Wanda Agnew, Bismarck, column: Budget puts public health programs at riskUnless Congress acts before the end of the year, public health programs face across-the-board cuts of roughly 8.2 percent because of the sequester expected to take effect in January.
By: Wanda Agnew,
By Wanda Agnew
BISMARCK — In communities across North Dakota, people are working to prevent disease by limiting tobacco use, eating smarter and following screening and immunization schedules with the support of local public health professionals.
Collectively, residents tell us through surveys that they appreciate reminders and access offered by local public health agencies.
It’s hard to believe that in a nation of caring people, prevention services relating to messaging and disease-screening are not easily accessible to all because funding is not adequate or consistent.
Public health systems are impacted by the national budget. Money alone does not ensure health, but a critical piece of a healthy population requires funding to include preventative services versus programs to pay for sick-care.
A successful public health system is designed to promote and protect as well as provide. Proper public health programs make sure that the water we drink, food we eat and air we breathe are safe.
A healthy future depends on a properly equipped public health infrastructure for all North Dakota cities, counties and Indian reservations. Unfortunately, our current system is a patchwork of inconsistent services, programs and regulatory authorities that is neither designed for optimal performance nor funded for sustainability.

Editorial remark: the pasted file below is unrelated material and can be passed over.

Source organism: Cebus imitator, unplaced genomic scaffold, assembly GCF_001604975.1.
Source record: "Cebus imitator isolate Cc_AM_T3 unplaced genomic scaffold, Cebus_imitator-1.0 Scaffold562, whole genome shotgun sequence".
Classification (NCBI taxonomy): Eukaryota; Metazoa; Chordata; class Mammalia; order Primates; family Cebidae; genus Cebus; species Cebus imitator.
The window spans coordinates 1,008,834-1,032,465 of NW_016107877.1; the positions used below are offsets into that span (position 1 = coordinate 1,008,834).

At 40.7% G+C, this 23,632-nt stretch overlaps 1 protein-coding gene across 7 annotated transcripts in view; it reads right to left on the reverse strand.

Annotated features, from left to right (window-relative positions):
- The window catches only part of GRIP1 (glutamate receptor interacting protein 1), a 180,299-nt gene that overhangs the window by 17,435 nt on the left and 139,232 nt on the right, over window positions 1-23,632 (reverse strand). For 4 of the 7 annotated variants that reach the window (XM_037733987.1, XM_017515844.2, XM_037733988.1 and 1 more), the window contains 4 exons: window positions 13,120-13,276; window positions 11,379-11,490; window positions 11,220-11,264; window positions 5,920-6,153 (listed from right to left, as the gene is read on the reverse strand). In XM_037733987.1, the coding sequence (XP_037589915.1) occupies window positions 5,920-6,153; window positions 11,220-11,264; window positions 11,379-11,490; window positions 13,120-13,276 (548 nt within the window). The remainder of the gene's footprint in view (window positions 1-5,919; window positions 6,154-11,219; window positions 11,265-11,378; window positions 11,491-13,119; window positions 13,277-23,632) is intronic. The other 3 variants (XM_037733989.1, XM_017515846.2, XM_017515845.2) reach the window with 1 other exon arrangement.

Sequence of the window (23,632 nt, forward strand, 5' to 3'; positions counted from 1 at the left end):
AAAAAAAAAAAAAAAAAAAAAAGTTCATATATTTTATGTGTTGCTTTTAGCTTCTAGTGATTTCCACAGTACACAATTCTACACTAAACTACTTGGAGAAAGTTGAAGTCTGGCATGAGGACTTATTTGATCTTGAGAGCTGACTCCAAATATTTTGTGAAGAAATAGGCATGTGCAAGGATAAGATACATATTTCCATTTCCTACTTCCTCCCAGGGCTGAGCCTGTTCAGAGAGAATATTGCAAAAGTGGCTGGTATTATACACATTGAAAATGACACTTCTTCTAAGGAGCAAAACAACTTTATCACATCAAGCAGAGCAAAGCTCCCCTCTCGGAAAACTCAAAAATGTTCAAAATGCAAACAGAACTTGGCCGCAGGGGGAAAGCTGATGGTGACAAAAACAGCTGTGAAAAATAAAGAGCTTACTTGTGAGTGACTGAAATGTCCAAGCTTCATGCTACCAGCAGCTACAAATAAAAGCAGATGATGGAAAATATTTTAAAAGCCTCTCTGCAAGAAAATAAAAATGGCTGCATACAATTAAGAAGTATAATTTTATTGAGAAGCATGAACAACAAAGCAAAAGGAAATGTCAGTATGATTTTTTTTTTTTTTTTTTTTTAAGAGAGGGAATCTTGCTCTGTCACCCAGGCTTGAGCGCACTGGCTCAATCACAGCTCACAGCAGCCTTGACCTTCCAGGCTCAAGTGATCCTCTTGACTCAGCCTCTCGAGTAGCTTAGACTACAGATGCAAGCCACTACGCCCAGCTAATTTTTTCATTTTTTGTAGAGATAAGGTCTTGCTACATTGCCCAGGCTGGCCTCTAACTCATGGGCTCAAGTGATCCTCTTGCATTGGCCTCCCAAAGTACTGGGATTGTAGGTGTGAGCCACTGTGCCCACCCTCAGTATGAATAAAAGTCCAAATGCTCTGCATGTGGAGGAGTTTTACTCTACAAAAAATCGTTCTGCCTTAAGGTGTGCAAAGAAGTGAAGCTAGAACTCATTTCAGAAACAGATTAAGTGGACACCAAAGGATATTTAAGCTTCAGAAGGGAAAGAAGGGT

According the American Public Health Association, a new White House report indicates unless Congress acts before the end of the year, public health programs face across-the-board cuts of roughly 8.2 percent because of the sequester expected to take effect in January.
The sequester is part of the Budget Control Act and is the result of Congress’ failure to pass a balanced deficit reduction plan to cut $1.2 trillion over the next decade.
It’s critical that Congress pass a balanced plan that does not make additional cuts to nondefense discretionary programs, which includes public health funding and other important services impacting people.
The message for North Dakota’s congressional delegation is clear: The long-term health consequences, including costs, will far outweigh the short-term savings. Research shows how vital this is: For every $1 invested in proven community-based public health programs, $5.60 is saved, according to Trust for America’s Health.
America needs a strategic investment in public health funding that will support life-saving programs and services that have long been underfunded in most states, including North Dakota.
It’s time to act on what we know is the right thing to do. The North Dakota Public Health Association asks Congress to work toward a bipartisan and balanced deficit reduction proposal, one that includes public health as a priority. Citizen health depends on it.
Agnew is president of the North Dakota Public Health Association.